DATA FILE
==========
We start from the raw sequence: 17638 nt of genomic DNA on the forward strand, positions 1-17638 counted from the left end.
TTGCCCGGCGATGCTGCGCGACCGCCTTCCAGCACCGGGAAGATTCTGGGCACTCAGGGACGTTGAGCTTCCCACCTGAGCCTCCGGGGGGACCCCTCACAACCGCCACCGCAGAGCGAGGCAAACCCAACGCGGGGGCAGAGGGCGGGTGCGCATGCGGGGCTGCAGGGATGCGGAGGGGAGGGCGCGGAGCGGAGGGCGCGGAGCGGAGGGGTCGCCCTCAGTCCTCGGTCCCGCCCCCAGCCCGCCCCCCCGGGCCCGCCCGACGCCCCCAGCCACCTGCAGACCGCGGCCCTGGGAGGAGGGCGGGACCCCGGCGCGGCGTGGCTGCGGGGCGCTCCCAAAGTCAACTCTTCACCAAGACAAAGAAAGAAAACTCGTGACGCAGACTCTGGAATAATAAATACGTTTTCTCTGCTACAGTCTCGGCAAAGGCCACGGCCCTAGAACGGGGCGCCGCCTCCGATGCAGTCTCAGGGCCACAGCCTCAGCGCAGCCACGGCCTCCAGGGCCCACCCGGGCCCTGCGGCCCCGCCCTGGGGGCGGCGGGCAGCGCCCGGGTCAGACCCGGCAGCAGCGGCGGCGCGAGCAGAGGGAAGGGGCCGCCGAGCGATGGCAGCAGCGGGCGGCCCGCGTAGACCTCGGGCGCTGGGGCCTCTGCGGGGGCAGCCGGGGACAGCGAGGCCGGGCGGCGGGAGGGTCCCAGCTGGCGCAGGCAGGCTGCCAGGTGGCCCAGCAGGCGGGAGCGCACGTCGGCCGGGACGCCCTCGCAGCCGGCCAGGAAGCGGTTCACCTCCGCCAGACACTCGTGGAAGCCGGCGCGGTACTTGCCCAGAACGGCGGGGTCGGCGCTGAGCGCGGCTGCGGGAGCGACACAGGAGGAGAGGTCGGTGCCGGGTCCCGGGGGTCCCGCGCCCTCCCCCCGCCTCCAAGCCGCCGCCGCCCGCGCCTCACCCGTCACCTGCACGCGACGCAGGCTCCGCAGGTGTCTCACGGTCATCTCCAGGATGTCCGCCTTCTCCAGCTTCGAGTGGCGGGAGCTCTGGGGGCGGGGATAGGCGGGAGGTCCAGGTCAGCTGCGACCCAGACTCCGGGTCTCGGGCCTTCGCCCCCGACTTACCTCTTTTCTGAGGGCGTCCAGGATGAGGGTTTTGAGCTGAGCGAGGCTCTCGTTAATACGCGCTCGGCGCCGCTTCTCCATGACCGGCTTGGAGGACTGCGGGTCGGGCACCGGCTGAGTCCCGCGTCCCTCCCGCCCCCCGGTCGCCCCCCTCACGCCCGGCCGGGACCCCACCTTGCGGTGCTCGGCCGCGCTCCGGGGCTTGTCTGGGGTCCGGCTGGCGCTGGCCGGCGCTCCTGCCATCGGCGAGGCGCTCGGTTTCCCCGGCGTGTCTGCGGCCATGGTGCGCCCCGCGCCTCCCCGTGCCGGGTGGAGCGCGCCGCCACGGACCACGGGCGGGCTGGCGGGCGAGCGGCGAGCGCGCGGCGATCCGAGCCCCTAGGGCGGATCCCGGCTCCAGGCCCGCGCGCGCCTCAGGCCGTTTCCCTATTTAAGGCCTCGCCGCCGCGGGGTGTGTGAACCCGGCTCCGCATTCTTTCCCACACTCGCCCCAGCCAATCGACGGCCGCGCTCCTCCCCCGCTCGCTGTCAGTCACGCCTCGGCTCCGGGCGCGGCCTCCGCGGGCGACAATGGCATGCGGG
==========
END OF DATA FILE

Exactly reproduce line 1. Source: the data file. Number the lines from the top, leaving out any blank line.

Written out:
We start from the raw sequence: 17638 nt of genomic DNA on the forward strand, positions 1-17638 counted from the left end.